Hypocrisy at its best. If a tax cut is given to the lower or middle class and is temporary it should “expire or be paid for”. If a tax cut primarily benefits the wealthy, any attempt to let IT expire is a “tax increase that cannot be allowed”

    This sort of intellectual dishonesty is exactly why I have NO respect for conservatives in the US (not that I have much for liberals either-but at least they’re a bit more honest on THIS subject)

    If we were being intellectually honest here, the fact is the AMT, the “doc fix”, the payroll tax AND the Bush Tax cuts should ALL be allowed to expire-or be paid for. But you can’t just pick three while ignoring the largest of these four.

  3. Michael Bindner  ::  11:16 am on February 15th, 2012:

    I suspect that Congress will make a deal sooner, rather than later, on tax reform in exchange for a tax repatriation holiday – probably on the lines of Bowles Simpson. The payroll tax cut is unsustainable long term unless the alternative is deemphasizing the employee contribution and beefing up an uncapped and equally credited employer contribution funded from a consumption tax rather than a payroll tax.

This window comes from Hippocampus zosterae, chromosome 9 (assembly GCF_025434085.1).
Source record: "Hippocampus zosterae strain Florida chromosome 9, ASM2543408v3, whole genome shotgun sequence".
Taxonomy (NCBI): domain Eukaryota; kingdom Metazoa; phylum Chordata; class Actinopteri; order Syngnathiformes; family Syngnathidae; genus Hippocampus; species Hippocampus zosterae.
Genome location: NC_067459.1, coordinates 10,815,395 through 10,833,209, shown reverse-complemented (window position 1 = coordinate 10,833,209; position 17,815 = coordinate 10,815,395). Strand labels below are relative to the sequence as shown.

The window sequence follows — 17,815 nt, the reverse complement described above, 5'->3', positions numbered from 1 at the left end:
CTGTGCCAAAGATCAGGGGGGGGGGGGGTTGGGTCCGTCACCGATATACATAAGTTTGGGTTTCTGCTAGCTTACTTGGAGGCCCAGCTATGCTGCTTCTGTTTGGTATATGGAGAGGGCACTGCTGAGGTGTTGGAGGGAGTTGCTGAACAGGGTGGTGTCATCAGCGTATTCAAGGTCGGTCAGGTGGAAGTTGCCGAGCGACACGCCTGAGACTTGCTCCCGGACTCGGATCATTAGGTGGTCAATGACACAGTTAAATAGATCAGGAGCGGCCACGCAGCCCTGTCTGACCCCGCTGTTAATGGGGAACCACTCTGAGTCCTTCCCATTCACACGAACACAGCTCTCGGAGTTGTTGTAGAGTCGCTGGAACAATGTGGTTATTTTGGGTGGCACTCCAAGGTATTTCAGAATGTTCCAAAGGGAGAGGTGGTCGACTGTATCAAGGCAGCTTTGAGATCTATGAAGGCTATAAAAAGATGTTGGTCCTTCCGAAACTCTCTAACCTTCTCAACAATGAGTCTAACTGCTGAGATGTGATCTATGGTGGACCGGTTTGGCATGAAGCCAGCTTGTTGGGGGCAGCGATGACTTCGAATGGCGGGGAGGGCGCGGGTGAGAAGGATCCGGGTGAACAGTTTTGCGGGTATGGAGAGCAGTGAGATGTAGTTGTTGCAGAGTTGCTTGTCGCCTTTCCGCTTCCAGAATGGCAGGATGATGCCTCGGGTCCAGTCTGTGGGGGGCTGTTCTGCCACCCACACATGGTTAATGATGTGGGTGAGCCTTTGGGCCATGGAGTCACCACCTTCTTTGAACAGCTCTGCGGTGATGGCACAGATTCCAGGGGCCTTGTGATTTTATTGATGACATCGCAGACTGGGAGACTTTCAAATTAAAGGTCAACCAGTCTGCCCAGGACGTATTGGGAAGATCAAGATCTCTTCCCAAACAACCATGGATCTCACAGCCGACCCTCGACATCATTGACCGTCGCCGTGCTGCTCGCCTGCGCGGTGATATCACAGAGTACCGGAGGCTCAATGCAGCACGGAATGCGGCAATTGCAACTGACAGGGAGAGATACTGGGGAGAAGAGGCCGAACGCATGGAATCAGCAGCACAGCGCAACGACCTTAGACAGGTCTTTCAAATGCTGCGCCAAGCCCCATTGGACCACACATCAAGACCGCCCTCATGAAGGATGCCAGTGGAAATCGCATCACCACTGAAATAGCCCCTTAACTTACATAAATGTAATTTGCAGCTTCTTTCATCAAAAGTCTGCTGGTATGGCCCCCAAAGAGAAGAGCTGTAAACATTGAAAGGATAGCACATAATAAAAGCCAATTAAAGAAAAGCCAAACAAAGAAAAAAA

The appropriate offset for a payroll tax cut is higher income tax rates to reimburse the trust fund as the people who got a break on this levy draw the funds that were borrowed on their behalf.

    The appropriate offset to extending unemployment insurance is to raise unemployment insurance taxes for those firms who laid off emloyees to pad their profiit margins rather than because they were in trouble.

    The appropriate offset to the Medicare doc fix is higher Part B premiums, which will require a higher basic benefit, which will require raising the income cap for the payroll tax, or simply replacing the employer payroll tax and replacing it with an uncapped VAT or VAT-like Net Business Receipts Tax that raises enough revenue to both stabilize funding long term and pay a higher benefit. The employer contribution could then be credited to workers equally, rather than as a match to the employer payroll tax, allowing for a higher benefit for most workers.